Young@Heart: When The Romance is Gone

Experts claim romantic love lasts from 18 months to three years. Mother Nature must know this so once she makes a connection, she has to work fast if she wants more babies!

In 18 months she can put out one baby and one on the way (giving the mother a little recoup time) and in three years she can produce three. Done! That’s what happened to me anyway and I blame it all on romance.

This will date me, but I have three children thanks to Johnny Mathis. When he sang Misty and those luscious tones flowed from his lips to my ears, “Look at me, I’m as helpless as a kitten up a tree,” bang…I was pregnant with Michael and wouldn’t have been surprised if he’d come out bi-racial I was so in love with Johnny. Chances Are (one of Johnny’s biggest hits) rang in Peggy Ann and Wild is the Wind pulled Joanna from her non-physical place in the Universe to a place in our home.

The marriage lasted 15 years mainly because my ex was a workaholic and gone most of the stint and, well, I was in love with Johnny.

Mother Nature knows what happens after babies. Romance flies right out the window and it’s mainly the baby’s fault. Ask any nursing mother if she needs anyone to touch her. One mom told me something that bordered on pornography if you didn’t know she was talking about her infant son. “Every two hours he’s sucking on me, slobbering on my face, licking my neck and fondling me. I love him and it’s all okay with me, but I sure don’t need any touching from anyone else. When Mel comes home, I’m all sucked out!”

Because our culture sells lots of products based on romance, we’re doomed to think we want stuff we really don’t want when it comes to it. What we really want is love and companionship. We want a cozy fire, long walks on the beach or in the mountains, and time to share good food and good times with another person. But advertisers want us to want boats (romance), diamonds (romance), fancy cars (romance) and fine clothes (romance).

If you were looking for a mate to spend your life with and you had to write out what you want, would you ever say: “I love long walks on the beach in a designer coat and shoes, dripping in diamonds, with keys in my pocket to a Maybach Exelero (eight million bucks) to drive to my waiting yacht?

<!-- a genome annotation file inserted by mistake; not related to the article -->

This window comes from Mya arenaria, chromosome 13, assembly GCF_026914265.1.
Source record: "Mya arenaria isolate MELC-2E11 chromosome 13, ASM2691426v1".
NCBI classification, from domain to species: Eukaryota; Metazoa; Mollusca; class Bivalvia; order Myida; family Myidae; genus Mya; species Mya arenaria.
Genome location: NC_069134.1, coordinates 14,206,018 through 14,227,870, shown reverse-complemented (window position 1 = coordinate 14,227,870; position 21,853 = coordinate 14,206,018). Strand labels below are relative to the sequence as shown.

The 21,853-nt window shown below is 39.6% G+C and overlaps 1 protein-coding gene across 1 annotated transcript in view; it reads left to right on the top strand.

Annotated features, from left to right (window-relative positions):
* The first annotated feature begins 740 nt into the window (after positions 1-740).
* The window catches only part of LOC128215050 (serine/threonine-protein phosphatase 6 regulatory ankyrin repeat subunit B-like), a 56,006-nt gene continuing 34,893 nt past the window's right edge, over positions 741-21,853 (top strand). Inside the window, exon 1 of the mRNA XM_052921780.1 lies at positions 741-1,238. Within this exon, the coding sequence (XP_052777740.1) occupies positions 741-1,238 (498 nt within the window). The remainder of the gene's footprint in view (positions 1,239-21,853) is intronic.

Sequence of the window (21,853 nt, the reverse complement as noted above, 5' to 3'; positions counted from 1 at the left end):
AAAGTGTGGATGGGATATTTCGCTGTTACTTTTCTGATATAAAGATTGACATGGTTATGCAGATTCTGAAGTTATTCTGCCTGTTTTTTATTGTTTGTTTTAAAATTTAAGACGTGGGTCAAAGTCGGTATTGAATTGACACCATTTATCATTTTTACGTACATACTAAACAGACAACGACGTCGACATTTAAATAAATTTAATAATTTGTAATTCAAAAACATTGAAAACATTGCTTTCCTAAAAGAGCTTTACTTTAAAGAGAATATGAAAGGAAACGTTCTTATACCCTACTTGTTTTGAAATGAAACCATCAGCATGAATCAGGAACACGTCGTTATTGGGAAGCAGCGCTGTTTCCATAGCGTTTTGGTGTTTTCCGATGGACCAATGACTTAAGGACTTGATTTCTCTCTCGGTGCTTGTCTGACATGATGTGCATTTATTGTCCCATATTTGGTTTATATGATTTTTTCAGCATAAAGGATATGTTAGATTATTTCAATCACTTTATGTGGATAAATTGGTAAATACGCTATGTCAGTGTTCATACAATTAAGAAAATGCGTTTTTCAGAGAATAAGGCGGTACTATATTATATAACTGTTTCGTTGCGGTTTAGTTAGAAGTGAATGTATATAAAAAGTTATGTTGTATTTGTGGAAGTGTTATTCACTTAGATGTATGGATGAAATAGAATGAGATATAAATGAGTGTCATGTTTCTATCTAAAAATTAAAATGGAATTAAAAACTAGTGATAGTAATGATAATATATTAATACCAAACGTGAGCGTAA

No, love is not champagne and fancy yachts, but we’re pulled to consider it.

Look at what this person who was trying to sell yachts had to say:

“The yachting life is one filled with romance, luxury, relaxation and class. Today’s yachts are filled with more technology, gadgets, and amenities than most five-star hotels. In them you can find bars, swimming pools, hot tubs, 1000 thread count linens and oh so much more. Here are the ten most expensive yachts in the world.”

Okay, I went through the list and I did want the Octopus. That’s my friend (well we’re fellow Washingtonians) Paul Allen’s yacht. A little-known fact about Microsoft co-founder, Paul Allen’s superyacht, which he calls “Octopus,” is that it houses two submarines. One can hold 10 people and drive for up to eight hours. The other can be controlled remotely. It’s been loaned out for Google Earth’s “Explore the Ocean” project, as well as for documentaries on Discovery Science Channel. That’s pretty cool, but now it’s off the subject of romance.

Carl Jung said, “The fact that we say ‘romance’ when we mean ‘love’ shows us that underneath our language there is a psychological muddle. We are confusing two great psychological systems within us, and this has a devastating effect on our lives and our relationships.”

In the book We, by Robert Johnson, he writes, “The task of salvaging love from the swamps of romance begins with a shift of vision. Real relatedness between two people is experienced in the small tasks they do together: the quiet conversation when the day’s upheavals are at rest, the soft word of understanding, the daily companionship, the encouragement offered in a difficult moment, the small gift when least expected, the spontaneous gesture of love.”

With babies and Johnny Mathis behind me, I put romance in its proper place years ago. Of course I get vicarious fixes watching Meg Ryan and Tom Hanks, Julia Roberts and Hugh Grant and Richard Gere (not a threesome), but instead of wishing I were in their shoes, I’m able to shift my vision and just enjoy their drama while I luxuriate in my clean, cozy peaceful home with my husband of 28 years in whose happiness is vital to my own. That’s love.

As Robert Heinlein wrote in his 1961 novel Stranger in a Strange Land: “Love is that condition in which the happiness of another person is essential to your own.”

That’s so simple, isn’t it? The happiness of the other is essential to our own and we can practice that without a yacht, a fancy car, or Louis Vuitton luggage. And don’t forget the way to a man’s heart is through his stomach. If you know that’s true, read this blog.

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